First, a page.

_How do you prevent insurgents from shooting down choppers? How do you keep a cast from itching? How do you reinvent the brick? You sketch. And then you work: nights, weekends-for years, if you have to. You blow all your money, then beg for more. You build prototypes, and when they fail, you build more. Why? Because inventing is about solving problems, and not stopping until your solution becomes real.
This week, we begin rolling out the winners of the 2007_ PopSci_ Invention Awards. We’ll be doling out a new innovation each day for the next few weeks, so keep checking back for more of what the world’s brightest inventors are currently cooking up. And if you just can’t wait, pick up a copy of the June issue that just hit the stands.-Eds.
Name: Magic Mouse **
****Inventor:** Chris Banker, Mike Cretella, Jeff DiMaria, Jamie Mitchell, Jeff Tucker**
Cost to Develop:** $700
Time: 21 weeks
Prototype | | | | |
There are plenty of reasons to criticize the computer mouse. It looks the same as it always has. It twists the wrist and clutters the desk, taking the coffee cup’s rightful place. But for Mike Cretella, a 21-year-old senior at Worcester Polytechnic Institute in Massachusetts, the real problem is that it is, on his time-scale, ancient. “The mouse is 40 years old,” he scoffs. “And it’s time for a change.”
Cretella and his partners-fellow students Jamie Mitchell, Jeff Tucker, Chris Banker and Jeff DiMaria, and their professor, Brian King-hope to transform the mouse into a snugly fitting ring that would enable you to speed a cursor around a screen as if it’s an extension of your finger. Their prototype, designed and constructed as a senior project, resembles a futuristic Cracker Jack prize. But it acts like a magic wand. “You move [your hand] up and to the right in space,” Mitchell says, “and your cursor will move up and to the right.” The mouse detects all three dimensions, so you can click by jabbing your finger ahead, or maneuver your way through 3-D applications like Google Earth.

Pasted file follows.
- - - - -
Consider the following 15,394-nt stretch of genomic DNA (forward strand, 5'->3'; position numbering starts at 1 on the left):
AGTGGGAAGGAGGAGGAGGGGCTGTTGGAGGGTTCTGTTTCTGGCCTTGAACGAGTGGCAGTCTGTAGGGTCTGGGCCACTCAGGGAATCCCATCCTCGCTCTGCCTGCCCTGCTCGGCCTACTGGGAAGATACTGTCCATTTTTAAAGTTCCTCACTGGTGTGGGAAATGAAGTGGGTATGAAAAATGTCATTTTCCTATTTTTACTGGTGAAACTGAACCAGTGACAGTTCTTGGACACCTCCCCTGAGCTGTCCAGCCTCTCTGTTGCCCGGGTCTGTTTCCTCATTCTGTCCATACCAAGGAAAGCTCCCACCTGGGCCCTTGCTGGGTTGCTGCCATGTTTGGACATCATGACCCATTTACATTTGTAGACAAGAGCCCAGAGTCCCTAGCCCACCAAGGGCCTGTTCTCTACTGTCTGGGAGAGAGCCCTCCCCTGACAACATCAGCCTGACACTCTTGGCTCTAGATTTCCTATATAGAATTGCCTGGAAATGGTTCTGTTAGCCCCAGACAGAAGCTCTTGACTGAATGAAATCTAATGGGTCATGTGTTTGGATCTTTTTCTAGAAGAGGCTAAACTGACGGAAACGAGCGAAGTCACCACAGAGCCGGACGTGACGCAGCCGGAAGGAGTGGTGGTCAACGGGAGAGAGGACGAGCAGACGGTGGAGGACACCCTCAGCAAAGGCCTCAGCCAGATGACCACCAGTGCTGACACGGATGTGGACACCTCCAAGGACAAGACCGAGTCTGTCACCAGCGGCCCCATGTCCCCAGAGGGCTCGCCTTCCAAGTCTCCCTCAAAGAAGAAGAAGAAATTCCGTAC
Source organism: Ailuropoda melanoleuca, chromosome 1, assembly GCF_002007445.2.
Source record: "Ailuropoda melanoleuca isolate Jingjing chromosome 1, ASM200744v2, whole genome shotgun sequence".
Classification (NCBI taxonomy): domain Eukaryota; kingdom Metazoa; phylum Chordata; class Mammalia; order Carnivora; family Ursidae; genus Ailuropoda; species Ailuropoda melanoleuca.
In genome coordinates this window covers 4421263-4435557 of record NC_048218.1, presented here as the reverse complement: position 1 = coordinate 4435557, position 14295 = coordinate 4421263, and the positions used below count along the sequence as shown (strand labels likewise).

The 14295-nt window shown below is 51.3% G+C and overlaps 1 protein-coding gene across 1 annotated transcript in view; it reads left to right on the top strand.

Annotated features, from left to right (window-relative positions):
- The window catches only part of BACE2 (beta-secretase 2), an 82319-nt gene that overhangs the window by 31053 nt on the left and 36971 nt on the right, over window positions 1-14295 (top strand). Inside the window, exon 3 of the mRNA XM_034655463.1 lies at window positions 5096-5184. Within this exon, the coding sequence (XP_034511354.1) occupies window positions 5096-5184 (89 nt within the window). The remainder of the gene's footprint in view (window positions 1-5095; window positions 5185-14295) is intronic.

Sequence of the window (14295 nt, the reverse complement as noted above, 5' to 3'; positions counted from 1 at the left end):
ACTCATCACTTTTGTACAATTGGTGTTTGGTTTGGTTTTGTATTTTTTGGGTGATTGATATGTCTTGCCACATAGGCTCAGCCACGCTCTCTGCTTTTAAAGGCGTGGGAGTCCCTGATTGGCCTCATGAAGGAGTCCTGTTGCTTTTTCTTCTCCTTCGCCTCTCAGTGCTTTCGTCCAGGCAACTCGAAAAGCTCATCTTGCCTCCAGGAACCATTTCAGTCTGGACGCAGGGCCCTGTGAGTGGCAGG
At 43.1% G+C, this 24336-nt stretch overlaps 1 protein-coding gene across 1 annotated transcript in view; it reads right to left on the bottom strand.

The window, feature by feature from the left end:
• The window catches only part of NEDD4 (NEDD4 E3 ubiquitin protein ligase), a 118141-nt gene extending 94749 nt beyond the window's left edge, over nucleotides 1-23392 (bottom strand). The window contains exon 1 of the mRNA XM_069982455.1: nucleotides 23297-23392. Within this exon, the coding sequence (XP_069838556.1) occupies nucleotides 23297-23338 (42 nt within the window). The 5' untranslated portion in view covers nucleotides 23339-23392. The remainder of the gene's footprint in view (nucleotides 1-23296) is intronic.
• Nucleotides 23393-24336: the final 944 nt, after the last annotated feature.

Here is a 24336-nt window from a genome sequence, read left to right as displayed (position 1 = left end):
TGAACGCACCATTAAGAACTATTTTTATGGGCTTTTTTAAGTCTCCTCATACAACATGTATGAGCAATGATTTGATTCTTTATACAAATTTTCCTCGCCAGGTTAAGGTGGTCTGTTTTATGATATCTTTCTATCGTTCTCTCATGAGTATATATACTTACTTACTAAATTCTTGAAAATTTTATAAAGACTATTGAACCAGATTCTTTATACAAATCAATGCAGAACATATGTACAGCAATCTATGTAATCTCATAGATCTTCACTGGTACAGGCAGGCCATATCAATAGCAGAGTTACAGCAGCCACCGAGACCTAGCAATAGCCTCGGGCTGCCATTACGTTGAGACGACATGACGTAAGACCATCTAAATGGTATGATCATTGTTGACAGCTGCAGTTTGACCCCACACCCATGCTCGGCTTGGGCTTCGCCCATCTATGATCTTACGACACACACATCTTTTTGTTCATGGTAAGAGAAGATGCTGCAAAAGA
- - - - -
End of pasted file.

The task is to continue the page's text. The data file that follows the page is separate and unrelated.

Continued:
Although the system looks a bit rough, it works flawlessly. A small speaker on the ring pumps out ultrasonic pulses, picked up by five microphones arrayed on a piece of plywood. A central processor calculates the ring’s position in space based on when each microphone receives each blast of sound and then correlates this to the cursor onscreen. The ring and sensors communicate 100 times a second, so the translation of hand movement to cursor is instantaneous.
The students aren’t shopping the invention around yet, but they’re not without upgrade ideas. Cretella would like to add gesture recognition, and King says they could probably shrink the ring by replacing its speaker with a tiny, vibrating device. Cretella perks up and offers that, ideally, the mouse would look like a normal ring. He pauses, as if hesitant to mention the godhead of computer design aloud, and adds, “Maybe even something Apple would be interested in.”
More Invention Awards:
- A Six Strokes of Genius – An engine that uses steam to squeeze more miles from gas
- A Chopper Shield – Catches helicopter-bound grenades with a net made of Kevlar and steel
- A Big Ball of Connectivity – An antenna that blows up like a balloon brings satellite communications anywhere, anytime.
- The New Velcro – A stronger, better grip without the incessant ripping sound. Has a long-standing dream finally been realized?
- A New Breed of Mouse – Give your mouse the finger to control your computer in three dimensions
- The Flying Belt – Rappel up a wall at an astonishing 10 feet per second with the Atlas Powered Rope Ascender